India’s CDSCO Releases New Clinical Trial Guidelines

Posted 10 July 2014 | By Louise Zornoza 

India’s CDSCO Releases New Clinical Trial Guidelines

India’s Central Drugs Standard Control Organisation (CDSCO) has released a slew of orders making a wide range of changes to the agency’s policies governing clinical trials. 

New policies stated in the documents include:

  • Sponsors, investigators, the regulator and Ethics Committees are responsible for ensuring that the design of placebo-controlled trials is appropriate, efficient and ethical;
  • Investigators are limited to working on a maximum of three trials simultaneously;
  • If a new chemical entity is approved in the innovator or “well-regulated” country for a disease prevalent in India, and the clinical trial included Indian participants, CDSCO advises that “approval should be sought from CDSCO” and “these NCEs should be marketed in India speedily.” CDSCO also specifies that if a foreign trial included Indian participants, the number would have to be “adequate” for considering approval of the drug in India;
  • Waiver of clinical trials in Indian populations with drugs already approved outside India will only be considered in cases of national emergency, extreme urgency and epidemic, and for orphan drugs for rare diseases and drugs for conditions/diseases for which there is no therapy;
  • Generics and biosimilars marketing “in other countries like USA” for over four years and have a “satisfactory report” can be approved in India after abbreviated trials;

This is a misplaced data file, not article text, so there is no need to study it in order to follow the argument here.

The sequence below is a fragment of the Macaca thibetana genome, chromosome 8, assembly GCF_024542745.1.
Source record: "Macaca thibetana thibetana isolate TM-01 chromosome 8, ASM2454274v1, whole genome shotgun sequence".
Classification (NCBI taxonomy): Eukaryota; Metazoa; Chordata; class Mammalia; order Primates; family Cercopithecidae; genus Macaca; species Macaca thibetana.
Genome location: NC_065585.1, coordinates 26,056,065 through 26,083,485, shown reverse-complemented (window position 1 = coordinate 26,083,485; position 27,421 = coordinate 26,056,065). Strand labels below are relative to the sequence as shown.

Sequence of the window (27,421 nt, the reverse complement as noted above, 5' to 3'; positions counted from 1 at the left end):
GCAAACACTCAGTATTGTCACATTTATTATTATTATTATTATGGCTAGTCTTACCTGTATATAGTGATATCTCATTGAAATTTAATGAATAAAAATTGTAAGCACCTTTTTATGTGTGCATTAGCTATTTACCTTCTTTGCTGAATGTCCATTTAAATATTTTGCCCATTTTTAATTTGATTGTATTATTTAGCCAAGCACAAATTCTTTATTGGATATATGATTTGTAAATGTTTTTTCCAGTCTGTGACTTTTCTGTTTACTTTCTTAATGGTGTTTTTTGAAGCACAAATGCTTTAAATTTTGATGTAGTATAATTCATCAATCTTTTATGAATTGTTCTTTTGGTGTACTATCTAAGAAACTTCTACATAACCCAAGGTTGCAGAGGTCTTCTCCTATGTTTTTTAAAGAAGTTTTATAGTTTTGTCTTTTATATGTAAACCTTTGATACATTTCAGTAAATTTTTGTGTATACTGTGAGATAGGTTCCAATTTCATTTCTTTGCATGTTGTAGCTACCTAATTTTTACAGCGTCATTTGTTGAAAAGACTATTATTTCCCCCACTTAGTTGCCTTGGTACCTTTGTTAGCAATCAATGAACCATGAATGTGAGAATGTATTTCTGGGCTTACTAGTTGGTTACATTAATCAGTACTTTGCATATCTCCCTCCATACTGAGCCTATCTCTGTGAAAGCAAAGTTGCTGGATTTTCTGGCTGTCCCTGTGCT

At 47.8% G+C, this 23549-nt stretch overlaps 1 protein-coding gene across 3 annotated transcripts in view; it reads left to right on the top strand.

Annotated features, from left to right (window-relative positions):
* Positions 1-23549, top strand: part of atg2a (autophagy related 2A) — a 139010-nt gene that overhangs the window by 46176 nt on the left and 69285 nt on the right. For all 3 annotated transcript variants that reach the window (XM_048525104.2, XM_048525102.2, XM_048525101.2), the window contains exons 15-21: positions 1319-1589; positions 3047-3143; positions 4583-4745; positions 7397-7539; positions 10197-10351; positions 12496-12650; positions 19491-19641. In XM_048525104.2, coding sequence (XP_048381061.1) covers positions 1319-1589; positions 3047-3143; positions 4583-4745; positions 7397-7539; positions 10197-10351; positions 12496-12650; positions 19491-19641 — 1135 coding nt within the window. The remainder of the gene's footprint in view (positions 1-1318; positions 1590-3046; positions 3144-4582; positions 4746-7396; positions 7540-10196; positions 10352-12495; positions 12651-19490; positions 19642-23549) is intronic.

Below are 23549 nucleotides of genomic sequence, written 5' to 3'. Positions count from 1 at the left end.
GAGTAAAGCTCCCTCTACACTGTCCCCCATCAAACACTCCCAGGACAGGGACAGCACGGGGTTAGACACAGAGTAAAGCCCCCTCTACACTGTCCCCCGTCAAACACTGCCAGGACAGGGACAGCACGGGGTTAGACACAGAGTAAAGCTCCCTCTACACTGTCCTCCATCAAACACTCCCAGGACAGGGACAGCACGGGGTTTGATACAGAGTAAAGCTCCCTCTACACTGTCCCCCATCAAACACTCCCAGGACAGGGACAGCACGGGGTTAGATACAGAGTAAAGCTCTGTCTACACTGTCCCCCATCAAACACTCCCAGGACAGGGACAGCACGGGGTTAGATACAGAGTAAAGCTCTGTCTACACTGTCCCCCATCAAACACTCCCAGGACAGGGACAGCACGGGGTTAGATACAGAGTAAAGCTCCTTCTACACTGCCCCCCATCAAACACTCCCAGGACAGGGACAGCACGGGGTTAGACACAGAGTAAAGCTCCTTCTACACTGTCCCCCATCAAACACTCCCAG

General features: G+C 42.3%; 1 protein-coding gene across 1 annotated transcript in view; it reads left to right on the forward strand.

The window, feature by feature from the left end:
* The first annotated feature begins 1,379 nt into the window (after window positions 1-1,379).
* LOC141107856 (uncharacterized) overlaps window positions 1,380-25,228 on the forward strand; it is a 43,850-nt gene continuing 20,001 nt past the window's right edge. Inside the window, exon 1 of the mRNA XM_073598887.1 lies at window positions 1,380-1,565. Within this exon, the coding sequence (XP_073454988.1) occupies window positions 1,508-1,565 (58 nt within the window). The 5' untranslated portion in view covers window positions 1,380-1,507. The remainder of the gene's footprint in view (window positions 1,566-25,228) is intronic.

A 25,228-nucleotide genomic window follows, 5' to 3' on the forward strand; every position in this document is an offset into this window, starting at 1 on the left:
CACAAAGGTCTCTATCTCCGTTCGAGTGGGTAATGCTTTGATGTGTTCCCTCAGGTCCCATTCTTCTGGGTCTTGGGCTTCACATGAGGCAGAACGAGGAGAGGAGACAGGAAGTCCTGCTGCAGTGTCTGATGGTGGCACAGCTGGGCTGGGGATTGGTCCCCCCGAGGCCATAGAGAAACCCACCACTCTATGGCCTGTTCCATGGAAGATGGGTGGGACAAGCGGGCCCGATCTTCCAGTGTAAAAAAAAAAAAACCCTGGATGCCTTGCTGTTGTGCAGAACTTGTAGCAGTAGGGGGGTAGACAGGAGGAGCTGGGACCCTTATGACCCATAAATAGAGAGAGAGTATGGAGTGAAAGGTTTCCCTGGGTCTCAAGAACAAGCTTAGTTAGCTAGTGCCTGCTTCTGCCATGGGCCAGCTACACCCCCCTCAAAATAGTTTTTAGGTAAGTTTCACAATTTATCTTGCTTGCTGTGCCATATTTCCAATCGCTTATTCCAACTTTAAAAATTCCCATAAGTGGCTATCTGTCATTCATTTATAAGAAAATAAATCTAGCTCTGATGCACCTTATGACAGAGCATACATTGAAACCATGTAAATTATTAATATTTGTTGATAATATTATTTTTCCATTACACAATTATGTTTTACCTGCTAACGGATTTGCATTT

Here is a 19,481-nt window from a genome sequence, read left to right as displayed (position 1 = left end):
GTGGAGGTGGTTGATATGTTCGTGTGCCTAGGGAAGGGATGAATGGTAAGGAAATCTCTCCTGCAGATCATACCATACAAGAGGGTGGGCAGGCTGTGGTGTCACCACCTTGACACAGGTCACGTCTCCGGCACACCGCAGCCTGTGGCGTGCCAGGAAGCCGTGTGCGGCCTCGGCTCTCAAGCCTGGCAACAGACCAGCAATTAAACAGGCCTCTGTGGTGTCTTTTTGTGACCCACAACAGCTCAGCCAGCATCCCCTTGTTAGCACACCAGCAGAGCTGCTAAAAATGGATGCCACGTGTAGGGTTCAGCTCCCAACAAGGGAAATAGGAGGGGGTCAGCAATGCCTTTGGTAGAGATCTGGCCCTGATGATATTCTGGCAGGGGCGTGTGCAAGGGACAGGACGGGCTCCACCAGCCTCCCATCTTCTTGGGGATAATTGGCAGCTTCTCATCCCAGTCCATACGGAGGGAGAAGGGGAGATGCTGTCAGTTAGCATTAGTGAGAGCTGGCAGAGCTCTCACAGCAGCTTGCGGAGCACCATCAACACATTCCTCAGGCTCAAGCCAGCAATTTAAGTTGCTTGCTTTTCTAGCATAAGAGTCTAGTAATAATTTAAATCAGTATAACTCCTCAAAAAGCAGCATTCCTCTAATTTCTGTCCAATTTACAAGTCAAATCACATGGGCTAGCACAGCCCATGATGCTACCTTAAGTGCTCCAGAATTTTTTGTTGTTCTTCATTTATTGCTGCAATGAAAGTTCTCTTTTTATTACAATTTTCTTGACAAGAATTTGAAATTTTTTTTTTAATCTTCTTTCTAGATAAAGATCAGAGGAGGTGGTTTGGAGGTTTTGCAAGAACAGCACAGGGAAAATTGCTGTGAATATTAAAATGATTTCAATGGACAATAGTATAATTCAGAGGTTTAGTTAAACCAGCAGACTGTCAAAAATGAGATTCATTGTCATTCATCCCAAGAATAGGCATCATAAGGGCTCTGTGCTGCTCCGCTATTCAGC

• Consideration of new drug applications will take into account ethnic differences in metabolism etc.;
  • If two or more countries remove a drug from their market on the grounds of safety and efficacy, the continued marketing of the drug in India “will be considered for examination and appropriate action” by CDSCO; and
  • Manufacturers, sponsors and CROs are advised to provide compensation for any drug-related anomaly detected at a later stage.

CDSCO is also re-organizing the structure of the committees involved in the drug approval process.  The New Drug Advisory Committees will now become the Subject Expert Committees, whose recommendations will be reviewed by a newly formed Technical Review Committee (TRC).  The TRC will be under the direction of the Directorate General of Health Services (DGHS), which will draw the membership of the committee from experts in such areas as clinical pharmacology, clinical toxicology/ pathology, and scientists involved in drug development. 

The changes implement the recommendations of the Expert Committee chaired by Prof. Chaudhury, which was tasked with formulating policy and guidelines for the approval of new drugs, clinical trials, and the banning of drugs.


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